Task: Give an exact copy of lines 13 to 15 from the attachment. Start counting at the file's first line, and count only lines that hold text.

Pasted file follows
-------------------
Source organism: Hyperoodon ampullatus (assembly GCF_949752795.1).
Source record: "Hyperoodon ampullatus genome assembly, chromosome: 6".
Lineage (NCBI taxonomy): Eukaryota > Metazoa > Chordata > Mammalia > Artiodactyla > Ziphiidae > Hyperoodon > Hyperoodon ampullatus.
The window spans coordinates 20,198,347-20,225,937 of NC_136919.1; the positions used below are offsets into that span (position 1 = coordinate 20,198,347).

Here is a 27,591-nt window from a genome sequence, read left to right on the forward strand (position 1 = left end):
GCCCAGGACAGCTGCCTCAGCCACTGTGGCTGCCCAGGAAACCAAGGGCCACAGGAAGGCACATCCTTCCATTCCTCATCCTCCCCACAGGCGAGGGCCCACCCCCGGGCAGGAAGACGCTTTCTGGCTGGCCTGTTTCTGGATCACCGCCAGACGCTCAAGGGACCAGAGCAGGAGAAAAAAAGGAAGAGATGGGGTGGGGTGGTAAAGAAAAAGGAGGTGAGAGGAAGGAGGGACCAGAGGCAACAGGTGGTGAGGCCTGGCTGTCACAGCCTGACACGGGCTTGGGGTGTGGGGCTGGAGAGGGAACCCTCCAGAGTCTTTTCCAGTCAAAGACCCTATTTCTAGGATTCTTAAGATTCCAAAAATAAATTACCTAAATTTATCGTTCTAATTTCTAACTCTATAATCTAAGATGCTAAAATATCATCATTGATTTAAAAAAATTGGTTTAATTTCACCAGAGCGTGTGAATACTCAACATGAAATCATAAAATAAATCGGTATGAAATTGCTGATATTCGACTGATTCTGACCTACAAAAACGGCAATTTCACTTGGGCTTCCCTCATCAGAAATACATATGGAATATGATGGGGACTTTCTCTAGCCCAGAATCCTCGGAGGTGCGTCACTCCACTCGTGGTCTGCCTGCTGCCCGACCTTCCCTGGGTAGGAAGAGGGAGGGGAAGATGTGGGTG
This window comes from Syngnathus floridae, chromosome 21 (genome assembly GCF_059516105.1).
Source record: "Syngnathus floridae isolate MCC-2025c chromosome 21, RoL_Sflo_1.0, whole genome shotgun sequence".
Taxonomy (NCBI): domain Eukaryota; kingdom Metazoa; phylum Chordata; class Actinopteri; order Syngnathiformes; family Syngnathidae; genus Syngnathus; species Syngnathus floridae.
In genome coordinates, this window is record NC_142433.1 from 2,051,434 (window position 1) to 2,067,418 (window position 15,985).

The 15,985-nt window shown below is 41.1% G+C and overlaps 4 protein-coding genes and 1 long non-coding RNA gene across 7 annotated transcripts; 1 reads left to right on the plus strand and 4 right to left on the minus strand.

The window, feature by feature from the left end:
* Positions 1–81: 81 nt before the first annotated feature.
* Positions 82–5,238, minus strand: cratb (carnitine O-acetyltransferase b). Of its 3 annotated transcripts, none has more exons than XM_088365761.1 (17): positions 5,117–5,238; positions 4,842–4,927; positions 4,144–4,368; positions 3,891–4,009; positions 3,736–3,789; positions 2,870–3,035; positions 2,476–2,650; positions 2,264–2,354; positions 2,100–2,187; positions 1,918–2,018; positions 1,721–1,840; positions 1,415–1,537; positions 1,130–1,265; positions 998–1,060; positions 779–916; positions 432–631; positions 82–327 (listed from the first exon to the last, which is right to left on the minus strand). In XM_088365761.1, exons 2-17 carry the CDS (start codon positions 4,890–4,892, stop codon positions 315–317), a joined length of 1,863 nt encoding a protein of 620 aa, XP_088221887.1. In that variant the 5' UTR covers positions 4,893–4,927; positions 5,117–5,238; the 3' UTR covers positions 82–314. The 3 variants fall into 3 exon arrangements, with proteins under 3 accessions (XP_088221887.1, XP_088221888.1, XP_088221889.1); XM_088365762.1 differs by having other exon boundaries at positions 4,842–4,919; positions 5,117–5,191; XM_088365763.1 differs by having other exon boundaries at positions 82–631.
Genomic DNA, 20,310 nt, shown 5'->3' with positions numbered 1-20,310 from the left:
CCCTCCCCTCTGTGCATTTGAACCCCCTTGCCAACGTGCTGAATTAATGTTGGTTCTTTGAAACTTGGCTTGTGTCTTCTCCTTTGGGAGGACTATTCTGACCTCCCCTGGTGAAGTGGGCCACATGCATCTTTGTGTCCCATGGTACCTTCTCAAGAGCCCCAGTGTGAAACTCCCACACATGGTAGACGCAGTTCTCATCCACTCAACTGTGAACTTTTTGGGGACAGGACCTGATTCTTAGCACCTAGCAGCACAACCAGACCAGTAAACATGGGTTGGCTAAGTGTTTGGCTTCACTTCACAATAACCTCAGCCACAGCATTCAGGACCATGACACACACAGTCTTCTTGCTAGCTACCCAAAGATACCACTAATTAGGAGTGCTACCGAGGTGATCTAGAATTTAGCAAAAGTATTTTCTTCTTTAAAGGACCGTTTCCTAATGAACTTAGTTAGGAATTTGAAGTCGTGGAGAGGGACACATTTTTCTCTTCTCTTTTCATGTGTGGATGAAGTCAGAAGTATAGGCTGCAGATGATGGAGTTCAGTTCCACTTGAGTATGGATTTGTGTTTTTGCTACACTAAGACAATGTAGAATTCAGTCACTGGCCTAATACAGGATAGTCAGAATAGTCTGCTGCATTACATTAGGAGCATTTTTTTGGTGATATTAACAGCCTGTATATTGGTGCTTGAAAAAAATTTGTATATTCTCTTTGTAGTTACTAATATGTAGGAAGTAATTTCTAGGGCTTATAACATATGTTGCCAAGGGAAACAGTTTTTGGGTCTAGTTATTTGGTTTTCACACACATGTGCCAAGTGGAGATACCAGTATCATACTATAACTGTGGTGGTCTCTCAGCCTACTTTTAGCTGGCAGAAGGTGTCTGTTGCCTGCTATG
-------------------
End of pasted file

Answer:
* Positions 1–81: 81 nt before the first annotated feature.
* Positions 82–5,238, minus strand: cratb (carnitine O-acetyltransferase b). Of its 3 annotated transcripts, none has more exons than XM_088365761.1 (17): positions 5,117–5,238; positions 4,842–4,927; positions 4,144–4,368; positions 3,891–4,009; positions 3,736–3,789; positions 2,870–3,035; positions 2,476–2,650; positions 2,264–2,354; positions 2,100–2,187; positions 1,918–2,018; positions 1,721–1,840; positions 1,415–1,537; positions 1,130–1,265; positions 998–1,060; positions 779–916; positions 432–631; positions 82–327 (listed from the first exon to the last, which is right to left on the minus strand). In XM_088365761.1, exons 2-17 carry the CDS (start codon positions 4,890–4,892, stop codon positions 315–317), a joined length of 1,863 nt encoding a protein of 620 aa, XP_088221887.1. In that variant the 5' UTR covers positions 4,893–4,927; positions 5,117–5,238; the 3' UTR covers positions 82–314. The 3 variants fall into 3 exon arrangements, with proteins under 3 accessions (XP_088221887.1, XP_088221888.1, XP_088221889.1); XM_088365762.1 differs by having other exon boundaries at positions 4,842–4,919; positions 5,117–5,191; XM_088365763.1 differs by having other exon boundaries at positions 82–631.
Genomic DNA, 20,310 nt, shown 5'->3' with positions numbered 1-20,310 from the left: